From the Comments: Lay Off the Fake Car Horns


In response to our post about our Prius/”conspicuous conservation” podcast, a reader named Fred writes in to say:

If you did an analysis on your listenership, I’m pretty sure you’d find, in common with most podcasts, that consumers of audio are more likely than not mobile. Old time radio’s image of the rocking chair next to a wireless the size of a substantial piece of furniture is outdated. With podcasts especially, people are more likely to strap on their choice of pod, and listen whilst jogging, StairMastering, cycling, commuting –- it’s a very mobile listenership.

Most podcasters realised this, and when talking travel, transport or cars in particular do not use the hackneyed, clichéed, passé and superfluous sound of a car horn. For the reason that it is unmuffled by earbuds or car windows, it comes directly into the ear and announces forcibly that you are jogging or cycling into danger.

I was cycling down the east coast of Thailand, on a straight, flat road, palm trees swinging ever-so-gently, the Gulf of Thailand just to my left, sparkling delightfully just beyond the white beach to my left, just hit a nice rhythm, got into top gear and was pretty much in the zone. My iPod was playing the “Hey Baby, Is That a Prius You’re Driving?” episode, interested in the “conspicuous conservation” concept –- when your podcast had a completely unnecessary car horn blast that shattered my peace, and very nearly shocked me into an accident. Fuck you. Don’t do that.

To which a reader named MattNYC replies:

Uh, Fred…

You’re not supposed to wear headphones –- certainly not both –- when riding. What if that horn had been real? Or a car (a nice super- quiet Prius) was behind you and you had no idea because you were oblivious to anything else?

I have to say, I see both arguments as valid. Good feedback all around. And, FWIW, the U.S. may require electric-car manufacturers to make their quiet engines noisier so that hearing-impaired pedestrians (and headphone-wearing cyclists, like Fred) will know they’re coming.


As someone who's spent his entire adult life working in radio (much of it producing imaging, where you use sound effects and the like to make something sound more full), I've found that there is very little benefit to car horns, sirens, crashes, etc. being placed in the back ground.

For instance, I doubt there were any listeners who thought, "That podcast about the cars was terrible, until the car horns were brought into it, then I liked it."

(Note that the podcast at hand is on my phone and I have not yet listened to it to make a judgement on this specific case)

Shaun G

I have instituted a ban on a children's CD we used to play in our car for our son. It's got "The Wheels on the Bus Go Round and Round" on it, and the song is punctuated by several real-sounding car horns. I just can't deal with it.


with regards to the headphones while driving issue, I commute about 2 hours a day and I have to podcast with headphones to keep my sanity. Always keep volume down low enough to still hear the traffic noise and after over a year, I've never had any kind of problem (or any police concerns either). It's really not a safety issue at all. Of course, one ear in & one ear out works as well.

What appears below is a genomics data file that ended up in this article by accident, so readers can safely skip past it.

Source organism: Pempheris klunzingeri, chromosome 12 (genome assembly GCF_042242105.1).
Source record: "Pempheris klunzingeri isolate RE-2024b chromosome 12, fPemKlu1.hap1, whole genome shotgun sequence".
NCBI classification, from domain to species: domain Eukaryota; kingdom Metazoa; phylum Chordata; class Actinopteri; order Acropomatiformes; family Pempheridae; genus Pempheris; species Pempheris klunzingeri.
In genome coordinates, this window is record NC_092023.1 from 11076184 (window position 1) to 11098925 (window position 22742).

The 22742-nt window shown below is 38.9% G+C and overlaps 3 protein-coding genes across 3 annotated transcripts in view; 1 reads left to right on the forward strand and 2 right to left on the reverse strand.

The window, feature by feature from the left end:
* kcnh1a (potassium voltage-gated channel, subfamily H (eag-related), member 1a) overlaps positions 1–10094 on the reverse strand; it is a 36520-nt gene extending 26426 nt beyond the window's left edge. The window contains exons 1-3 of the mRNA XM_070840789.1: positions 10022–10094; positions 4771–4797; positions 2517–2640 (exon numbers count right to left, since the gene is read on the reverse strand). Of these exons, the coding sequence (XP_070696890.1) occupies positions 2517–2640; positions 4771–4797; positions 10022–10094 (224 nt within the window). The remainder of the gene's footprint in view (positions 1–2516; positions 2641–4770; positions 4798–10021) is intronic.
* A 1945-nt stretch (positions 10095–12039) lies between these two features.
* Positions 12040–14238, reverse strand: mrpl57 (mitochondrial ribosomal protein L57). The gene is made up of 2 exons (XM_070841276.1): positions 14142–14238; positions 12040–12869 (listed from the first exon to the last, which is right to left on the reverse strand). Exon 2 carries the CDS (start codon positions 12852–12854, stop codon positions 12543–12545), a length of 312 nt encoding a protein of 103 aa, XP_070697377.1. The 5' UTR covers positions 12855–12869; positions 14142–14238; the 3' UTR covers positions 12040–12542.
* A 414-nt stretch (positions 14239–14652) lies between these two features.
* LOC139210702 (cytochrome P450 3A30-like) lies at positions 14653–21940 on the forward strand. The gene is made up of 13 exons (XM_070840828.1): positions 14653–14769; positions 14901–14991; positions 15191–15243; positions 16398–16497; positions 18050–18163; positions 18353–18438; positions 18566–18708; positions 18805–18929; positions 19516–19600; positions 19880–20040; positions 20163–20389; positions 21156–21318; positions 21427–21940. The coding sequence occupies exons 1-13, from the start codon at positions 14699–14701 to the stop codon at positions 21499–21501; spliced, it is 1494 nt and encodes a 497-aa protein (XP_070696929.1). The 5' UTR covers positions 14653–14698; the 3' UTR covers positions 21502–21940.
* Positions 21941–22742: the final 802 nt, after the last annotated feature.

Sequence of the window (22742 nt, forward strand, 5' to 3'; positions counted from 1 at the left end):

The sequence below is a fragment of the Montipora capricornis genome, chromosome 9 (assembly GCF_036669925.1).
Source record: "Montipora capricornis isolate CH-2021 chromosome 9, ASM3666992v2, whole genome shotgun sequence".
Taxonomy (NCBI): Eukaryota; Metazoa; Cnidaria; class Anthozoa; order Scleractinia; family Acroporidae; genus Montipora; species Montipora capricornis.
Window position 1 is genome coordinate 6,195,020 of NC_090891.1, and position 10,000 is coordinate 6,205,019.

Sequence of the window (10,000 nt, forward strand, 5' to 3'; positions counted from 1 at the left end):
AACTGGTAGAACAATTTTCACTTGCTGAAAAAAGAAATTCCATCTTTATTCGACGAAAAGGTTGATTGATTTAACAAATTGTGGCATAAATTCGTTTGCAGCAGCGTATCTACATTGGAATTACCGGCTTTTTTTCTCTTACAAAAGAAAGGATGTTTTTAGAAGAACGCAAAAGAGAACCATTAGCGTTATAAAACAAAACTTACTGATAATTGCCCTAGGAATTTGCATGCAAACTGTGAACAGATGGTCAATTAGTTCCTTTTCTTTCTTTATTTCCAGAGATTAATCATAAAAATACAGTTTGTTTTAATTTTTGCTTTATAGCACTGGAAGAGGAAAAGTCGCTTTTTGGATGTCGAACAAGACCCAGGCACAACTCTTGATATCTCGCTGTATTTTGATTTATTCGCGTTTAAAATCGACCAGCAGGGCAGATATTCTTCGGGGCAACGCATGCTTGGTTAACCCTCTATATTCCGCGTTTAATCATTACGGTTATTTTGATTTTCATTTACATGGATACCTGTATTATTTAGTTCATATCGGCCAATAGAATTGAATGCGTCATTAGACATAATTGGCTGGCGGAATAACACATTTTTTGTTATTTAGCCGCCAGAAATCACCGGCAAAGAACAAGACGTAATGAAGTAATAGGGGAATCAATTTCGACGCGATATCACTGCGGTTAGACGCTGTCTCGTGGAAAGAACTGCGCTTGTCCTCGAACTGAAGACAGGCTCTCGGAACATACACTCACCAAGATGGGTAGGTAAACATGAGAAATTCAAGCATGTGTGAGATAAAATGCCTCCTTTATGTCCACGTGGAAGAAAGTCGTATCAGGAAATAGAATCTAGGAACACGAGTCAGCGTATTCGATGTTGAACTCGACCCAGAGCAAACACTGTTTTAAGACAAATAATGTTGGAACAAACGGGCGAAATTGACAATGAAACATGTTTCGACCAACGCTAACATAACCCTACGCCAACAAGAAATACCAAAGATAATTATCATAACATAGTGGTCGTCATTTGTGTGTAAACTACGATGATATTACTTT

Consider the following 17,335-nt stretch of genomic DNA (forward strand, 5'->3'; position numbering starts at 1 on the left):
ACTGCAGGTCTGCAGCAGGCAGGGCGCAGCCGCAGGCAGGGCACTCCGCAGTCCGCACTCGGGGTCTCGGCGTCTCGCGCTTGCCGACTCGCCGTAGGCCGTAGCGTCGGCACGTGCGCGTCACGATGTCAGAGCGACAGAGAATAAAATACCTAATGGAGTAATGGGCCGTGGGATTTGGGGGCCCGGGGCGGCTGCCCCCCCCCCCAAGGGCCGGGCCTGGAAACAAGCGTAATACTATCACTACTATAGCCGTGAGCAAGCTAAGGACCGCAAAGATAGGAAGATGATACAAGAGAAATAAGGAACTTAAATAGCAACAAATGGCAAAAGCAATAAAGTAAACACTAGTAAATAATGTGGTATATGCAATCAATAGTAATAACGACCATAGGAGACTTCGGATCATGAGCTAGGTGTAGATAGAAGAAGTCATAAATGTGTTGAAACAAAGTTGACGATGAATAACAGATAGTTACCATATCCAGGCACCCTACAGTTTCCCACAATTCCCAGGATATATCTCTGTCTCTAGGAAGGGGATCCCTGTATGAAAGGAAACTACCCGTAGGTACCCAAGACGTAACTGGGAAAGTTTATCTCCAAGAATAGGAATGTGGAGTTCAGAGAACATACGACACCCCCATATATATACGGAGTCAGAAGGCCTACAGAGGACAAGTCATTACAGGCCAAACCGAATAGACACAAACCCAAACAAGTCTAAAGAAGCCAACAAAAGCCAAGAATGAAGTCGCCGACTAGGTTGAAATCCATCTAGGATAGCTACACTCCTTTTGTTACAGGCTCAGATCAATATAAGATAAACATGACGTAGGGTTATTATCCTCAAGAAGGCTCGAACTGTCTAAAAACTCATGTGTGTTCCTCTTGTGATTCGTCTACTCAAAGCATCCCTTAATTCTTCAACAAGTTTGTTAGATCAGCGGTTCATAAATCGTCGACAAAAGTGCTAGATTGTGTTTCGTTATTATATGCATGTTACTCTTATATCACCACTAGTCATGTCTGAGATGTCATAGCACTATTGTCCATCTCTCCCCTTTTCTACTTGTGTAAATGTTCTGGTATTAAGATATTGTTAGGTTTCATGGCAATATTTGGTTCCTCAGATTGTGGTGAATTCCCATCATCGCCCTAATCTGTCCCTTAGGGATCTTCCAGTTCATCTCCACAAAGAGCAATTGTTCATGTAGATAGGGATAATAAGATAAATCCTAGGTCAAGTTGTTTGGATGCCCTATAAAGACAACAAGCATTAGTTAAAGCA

Laura Conrad

The same argument applies to siren noises, as well.


If requiring more noise on cars go through it's the stupidest thing that could ever be done for urban dwellers. I live near a pretty busy street and would love if even a small percentage of the cars were quieter. Isn't that progress?


In my city there are regular cases where people have been killed by the mass-transit trains when they walked across the rails while absorbed in their music. Granted, this can happen with book-readers too, but generally some people don't seem to pay much attention to their surroundings and it can get them killed.

Perhaps this is non-preventable, and we should let natural selection take its course. But perhaps all audio needs to include regular loud car-horn blasts - ha ha, THAT would be irritating! And a nice fascist solution.

Eric M. Jones

Yes, it would be unexpectedly good sense not to use car horns and ambulance sounds in audio presentations that might be used in a car, or phones ringing at home. or fire smells in Smell-O-Vision theaters...or vibrating theater seats in that "The Tingler" movie.

I too, recently heard a car horn on the radio that almost got me into an accident. The Ninth Circle of Hell reserved for people who think this is acceptable.

Dan Aris

Not supposed to wear headphones?

Unless you've got noise-cancel headphones, or the in-ear type that block out all outside sound, I have never been able to understand why one should not wear headphones while driving. The only way I can see to be able to block out enough sound be a cause for concern is if you crank up the volume loud enough to nearly deafen yourself.

And it's not like you can't do that with the stereo anyway.

If you shouldn't be wearing headphones, then it seems to me you shouldn't be listening to the radio loudly, either.